For example, when my parents got older, they moved to a retirement community in southern Florida. Statistically, their community is one of the most dangerous places on earth. People are constantly being hospitalized or buried. If you looked at the correlation between the community and rates of hospitalizations and deaths, you’d think they lived in a war zone. But the actual correlation is between age and rates of hospitalizations and deaths. The community is very safe.

If causation is proven, it can come in very handy for answering “Why” questions. Why do sales drop off in July? Why do people who live in a certain location have a greater incidence of lung cancer? Why are so many people returning our product? Careful analysis of the right data can answer these and other probing questions.


Perhaps the most fascinating and valuable application of statistical analysis is predictive analytics. Imagine having a crystal ball that enables you to see the future. By peering into that crystal ball, an organization could see the next big thing. It could tell what the competition was going to do before the competition knew. It could spot developing trends and be first to market with hot-selling products.

Think of predictive analytics as weather forecasting. Nobody really knows what the weather will be like the next day, but meteorologists can look at current data and compare it to historical data to make an accurate prediction of what the weather will be several days from today. They combine various types of data, including temperatures, pressures, humidity levels, and wind directions and speeds; analyze the data to spot patterns; correlate the patterns with historical data; and then draw their conclusions.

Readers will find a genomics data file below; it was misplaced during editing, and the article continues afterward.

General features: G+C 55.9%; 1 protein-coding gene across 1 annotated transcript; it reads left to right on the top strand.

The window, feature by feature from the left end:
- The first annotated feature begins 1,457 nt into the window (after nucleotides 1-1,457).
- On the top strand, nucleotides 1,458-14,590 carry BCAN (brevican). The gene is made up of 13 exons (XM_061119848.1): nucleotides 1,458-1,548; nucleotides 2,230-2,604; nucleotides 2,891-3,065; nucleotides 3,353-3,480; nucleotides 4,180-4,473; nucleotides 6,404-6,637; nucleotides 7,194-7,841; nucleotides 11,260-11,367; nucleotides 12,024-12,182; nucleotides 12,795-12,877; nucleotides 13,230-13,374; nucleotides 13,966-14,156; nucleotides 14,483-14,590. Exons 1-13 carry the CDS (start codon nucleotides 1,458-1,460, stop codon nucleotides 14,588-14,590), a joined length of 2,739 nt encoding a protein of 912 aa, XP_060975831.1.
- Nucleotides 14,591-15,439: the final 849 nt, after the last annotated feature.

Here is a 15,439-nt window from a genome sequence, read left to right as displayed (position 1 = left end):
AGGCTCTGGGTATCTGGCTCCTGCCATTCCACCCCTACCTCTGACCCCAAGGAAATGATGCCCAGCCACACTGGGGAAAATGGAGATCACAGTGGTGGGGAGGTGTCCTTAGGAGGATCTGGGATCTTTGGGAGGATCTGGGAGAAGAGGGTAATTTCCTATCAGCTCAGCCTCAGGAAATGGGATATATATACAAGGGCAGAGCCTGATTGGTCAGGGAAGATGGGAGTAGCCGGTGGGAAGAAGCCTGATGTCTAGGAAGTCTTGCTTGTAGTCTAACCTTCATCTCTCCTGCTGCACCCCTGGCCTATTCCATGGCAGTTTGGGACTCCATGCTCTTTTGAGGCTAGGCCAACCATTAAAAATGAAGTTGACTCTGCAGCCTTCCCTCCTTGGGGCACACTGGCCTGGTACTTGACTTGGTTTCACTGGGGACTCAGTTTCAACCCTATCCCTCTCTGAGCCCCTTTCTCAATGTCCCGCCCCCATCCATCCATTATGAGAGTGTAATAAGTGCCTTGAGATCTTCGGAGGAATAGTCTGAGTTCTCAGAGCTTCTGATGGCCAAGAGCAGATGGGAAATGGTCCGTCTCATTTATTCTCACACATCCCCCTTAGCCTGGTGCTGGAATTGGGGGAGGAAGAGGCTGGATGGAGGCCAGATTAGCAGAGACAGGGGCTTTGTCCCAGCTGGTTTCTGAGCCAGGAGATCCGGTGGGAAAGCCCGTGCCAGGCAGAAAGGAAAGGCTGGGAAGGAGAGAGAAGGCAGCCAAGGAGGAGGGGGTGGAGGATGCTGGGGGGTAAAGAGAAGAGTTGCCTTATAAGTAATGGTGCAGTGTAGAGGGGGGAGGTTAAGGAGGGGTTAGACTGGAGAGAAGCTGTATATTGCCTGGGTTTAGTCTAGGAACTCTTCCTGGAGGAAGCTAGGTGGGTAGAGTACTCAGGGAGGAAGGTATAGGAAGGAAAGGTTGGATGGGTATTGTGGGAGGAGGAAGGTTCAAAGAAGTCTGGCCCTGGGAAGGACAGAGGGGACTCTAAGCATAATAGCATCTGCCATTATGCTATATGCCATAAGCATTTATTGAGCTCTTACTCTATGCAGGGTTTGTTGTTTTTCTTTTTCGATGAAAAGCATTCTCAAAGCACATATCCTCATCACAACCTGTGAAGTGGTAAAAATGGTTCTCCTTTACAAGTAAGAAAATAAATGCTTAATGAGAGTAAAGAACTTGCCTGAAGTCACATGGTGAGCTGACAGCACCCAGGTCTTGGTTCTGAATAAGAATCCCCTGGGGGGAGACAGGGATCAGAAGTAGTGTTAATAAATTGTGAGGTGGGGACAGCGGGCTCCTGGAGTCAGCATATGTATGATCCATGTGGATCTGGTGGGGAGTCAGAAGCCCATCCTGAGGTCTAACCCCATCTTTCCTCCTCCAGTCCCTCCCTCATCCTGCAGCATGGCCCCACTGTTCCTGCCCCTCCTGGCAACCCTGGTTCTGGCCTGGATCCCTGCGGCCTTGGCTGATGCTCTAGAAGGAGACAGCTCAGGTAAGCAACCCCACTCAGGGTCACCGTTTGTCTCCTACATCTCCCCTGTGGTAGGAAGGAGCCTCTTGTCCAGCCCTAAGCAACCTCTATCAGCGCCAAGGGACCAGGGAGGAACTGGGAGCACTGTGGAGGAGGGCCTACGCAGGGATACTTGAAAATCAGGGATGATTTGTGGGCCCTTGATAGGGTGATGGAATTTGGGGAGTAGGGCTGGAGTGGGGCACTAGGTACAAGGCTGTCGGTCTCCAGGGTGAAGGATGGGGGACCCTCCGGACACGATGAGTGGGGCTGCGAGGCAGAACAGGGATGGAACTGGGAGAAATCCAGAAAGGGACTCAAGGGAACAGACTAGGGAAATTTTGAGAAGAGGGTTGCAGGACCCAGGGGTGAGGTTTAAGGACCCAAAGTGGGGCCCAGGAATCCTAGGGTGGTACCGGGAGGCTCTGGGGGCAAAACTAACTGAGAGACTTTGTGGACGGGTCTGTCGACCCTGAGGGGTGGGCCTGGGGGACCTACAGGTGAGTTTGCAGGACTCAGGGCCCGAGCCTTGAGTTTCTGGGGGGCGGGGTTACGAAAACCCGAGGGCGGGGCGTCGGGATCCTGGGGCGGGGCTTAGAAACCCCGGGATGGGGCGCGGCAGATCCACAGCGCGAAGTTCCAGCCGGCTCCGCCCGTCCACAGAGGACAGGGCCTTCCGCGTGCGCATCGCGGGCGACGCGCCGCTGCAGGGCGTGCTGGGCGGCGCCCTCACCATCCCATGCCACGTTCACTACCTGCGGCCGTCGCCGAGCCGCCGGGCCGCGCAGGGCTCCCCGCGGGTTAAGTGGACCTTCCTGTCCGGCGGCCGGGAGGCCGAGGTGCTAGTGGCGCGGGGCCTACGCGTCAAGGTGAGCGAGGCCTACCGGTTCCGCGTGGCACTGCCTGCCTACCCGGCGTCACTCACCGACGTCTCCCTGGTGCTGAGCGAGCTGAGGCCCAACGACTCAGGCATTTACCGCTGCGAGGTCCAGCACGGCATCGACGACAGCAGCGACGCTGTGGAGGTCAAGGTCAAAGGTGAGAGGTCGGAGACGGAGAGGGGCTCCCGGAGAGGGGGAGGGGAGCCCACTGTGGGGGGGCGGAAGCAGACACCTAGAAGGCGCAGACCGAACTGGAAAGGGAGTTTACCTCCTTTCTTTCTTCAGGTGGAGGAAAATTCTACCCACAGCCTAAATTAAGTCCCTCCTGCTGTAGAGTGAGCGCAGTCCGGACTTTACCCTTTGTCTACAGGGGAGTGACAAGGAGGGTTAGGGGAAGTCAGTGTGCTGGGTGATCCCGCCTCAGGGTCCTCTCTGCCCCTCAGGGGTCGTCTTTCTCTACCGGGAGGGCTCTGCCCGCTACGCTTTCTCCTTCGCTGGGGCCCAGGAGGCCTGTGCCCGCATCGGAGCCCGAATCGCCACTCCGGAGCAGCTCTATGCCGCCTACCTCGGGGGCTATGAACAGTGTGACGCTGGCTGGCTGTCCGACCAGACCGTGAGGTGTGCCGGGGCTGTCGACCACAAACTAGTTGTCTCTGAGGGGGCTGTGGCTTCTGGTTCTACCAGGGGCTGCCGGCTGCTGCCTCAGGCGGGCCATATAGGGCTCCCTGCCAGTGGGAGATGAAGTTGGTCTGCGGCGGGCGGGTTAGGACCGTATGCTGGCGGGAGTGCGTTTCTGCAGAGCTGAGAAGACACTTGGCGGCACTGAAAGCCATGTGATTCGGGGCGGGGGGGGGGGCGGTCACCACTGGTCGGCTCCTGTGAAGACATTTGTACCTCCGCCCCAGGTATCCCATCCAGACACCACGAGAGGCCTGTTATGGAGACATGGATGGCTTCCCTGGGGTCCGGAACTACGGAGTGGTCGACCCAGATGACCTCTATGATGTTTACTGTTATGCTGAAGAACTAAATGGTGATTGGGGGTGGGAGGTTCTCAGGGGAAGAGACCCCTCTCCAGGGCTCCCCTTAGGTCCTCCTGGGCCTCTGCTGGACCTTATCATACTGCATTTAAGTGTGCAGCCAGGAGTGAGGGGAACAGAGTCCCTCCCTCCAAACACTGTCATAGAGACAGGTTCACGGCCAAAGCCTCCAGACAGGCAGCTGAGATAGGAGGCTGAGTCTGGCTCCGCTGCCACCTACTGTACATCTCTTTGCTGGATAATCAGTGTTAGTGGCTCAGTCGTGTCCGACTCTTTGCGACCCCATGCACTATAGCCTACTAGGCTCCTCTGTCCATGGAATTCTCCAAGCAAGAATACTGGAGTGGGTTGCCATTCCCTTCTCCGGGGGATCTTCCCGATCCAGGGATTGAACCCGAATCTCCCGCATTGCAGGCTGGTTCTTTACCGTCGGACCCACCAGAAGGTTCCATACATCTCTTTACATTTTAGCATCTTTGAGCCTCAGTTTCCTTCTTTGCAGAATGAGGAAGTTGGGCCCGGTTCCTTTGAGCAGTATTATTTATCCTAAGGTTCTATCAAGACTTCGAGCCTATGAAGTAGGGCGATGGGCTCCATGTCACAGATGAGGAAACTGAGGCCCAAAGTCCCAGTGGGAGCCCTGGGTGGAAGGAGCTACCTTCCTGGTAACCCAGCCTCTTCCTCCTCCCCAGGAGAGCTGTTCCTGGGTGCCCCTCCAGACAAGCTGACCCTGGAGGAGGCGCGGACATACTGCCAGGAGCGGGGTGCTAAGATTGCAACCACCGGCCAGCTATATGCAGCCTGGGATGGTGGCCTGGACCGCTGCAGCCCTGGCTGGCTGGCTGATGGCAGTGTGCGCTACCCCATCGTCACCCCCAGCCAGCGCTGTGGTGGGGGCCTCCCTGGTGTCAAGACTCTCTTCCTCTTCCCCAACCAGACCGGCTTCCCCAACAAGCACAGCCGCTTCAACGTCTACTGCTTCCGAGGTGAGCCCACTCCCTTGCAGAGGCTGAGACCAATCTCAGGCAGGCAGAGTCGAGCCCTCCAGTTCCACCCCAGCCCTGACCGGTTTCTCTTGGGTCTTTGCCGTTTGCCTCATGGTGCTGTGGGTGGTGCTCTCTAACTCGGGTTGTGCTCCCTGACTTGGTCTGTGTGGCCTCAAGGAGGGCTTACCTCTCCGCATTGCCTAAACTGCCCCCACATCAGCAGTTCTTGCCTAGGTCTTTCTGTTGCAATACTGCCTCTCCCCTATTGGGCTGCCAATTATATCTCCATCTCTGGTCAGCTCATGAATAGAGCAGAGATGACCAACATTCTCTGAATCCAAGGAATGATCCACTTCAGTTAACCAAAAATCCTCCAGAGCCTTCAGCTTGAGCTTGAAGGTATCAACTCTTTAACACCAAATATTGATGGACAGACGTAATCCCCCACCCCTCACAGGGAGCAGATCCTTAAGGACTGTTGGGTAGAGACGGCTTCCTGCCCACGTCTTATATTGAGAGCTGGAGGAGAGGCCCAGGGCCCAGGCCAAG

In the same way, organizations in a variety of sectors can analyze the data they have to spot patterns and trends and make predictions. And with the growing volume of data in the world, these predictions are becoming more and more precise.


Regardless of the approaches you use to analyze your data, be curious and skeptical. Data and the conclusions drawn from that data can be misleading, so challenge assumptions and conclusions. Ask questions, such as “Does this answer or conclusion make sense?” “Did we use the right data?” “What am I missing?” and “What else could this mean?” Use different analytical methods to examine the data from different perspectives. As a data scientist, you need to think like a scientist.